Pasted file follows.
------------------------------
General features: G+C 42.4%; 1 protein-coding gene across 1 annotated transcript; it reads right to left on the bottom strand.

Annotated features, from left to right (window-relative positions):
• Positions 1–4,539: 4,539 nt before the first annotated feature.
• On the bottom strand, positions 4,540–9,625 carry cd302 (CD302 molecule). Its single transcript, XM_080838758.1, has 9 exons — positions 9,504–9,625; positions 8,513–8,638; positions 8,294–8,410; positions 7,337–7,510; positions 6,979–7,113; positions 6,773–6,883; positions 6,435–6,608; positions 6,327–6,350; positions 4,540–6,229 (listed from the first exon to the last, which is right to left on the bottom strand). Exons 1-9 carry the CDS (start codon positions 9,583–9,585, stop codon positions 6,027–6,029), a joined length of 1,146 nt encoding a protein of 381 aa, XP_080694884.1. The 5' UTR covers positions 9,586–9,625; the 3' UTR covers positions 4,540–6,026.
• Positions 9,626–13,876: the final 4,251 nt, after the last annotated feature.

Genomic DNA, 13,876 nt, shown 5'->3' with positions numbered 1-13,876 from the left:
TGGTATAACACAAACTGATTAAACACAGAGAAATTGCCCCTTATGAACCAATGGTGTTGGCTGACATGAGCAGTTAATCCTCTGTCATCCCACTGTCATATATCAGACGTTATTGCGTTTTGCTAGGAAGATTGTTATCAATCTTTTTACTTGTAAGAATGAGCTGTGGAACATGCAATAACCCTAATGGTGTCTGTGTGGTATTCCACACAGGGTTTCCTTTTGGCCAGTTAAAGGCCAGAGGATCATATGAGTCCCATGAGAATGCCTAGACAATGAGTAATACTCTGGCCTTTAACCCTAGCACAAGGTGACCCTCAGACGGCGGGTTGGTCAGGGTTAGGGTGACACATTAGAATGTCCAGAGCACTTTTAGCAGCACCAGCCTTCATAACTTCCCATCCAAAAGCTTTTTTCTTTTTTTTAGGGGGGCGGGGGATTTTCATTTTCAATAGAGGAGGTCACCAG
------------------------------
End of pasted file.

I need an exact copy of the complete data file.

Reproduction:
General features: G+C 42.4%; 1 protein-coding gene across 1 annotated transcript; it reads right to left on the bottom strand.

Annotated features, from left to right (window-relative positions):
• Positions 1–4,539: 4,539 nt before the first annotated feature.
• On the bottom strand, positions 4,540–9,625 carry cd302 (CD302 molecule). Its single transcript, XM_080838758.1, has 9 exons — positions 9,504–9,625; positions 8,513–8,638; positions 8,294–8,410; positions 7,337–7,510; positions 6,979–7,113; positions 6,773–6,883; positions 6,435–6,608; positions 6,327–6,350; positions 4,540–6,229 (listed from the first exon to the last, which is right to left on the bottom strand). Exons 1-9 carry the CDS (start codon positions 9,583–9,585, stop codon positions 6,027–6,029), a joined length of 1,146 nt encoding a protein of 381 aa, XP_080694884.1. The 5' UTR covers positions 9,586–9,625; the 3' UTR covers positions 4,540–6,026.
• Positions 9,626–13,876: the final 4,251 nt, after the last annotated feature.

Genomic DNA, 13,876 nt, shown 5'->3' with positions numbered 1-13,876 from the left:
TGGTATAACACAAACTGATTAAACACAGAGAAATTGCCCCTTATGAACCAATGGTGTTGGCTGACATGAGCAGTTAATCCTCTGTCATCCCACTGTCATATATCAGACGTTATTGCGTTTTGCTAGGAAGATTGTTATCAATCTTTTTACTTGTAAGAATGAGCTGTGGAACATGCAATAACCCTAATGGTGTCTGTGTGGTATTCCACACAGGGTTTCCTTTTGGCCAGTTAAAGGCCAGAGGATCATATGAGTCCCATGAGAATGCCTAGACAATGAGTAATACTCTGGCCTTTAACCCTAGCACAAGGTGACCCTCAGACGGCGGGTTGGTCAGGGTTAGGGTGACACATTAGAATGTCCAGAGCACTTTTAGCAGCACCAGCCTTCATAACTTCCCATCCAAAAGCTTTTTTCTTTTTTTTAGGGGGGCGGGGGATTTTCATTTTCAATAGAGGAGGTCACCAG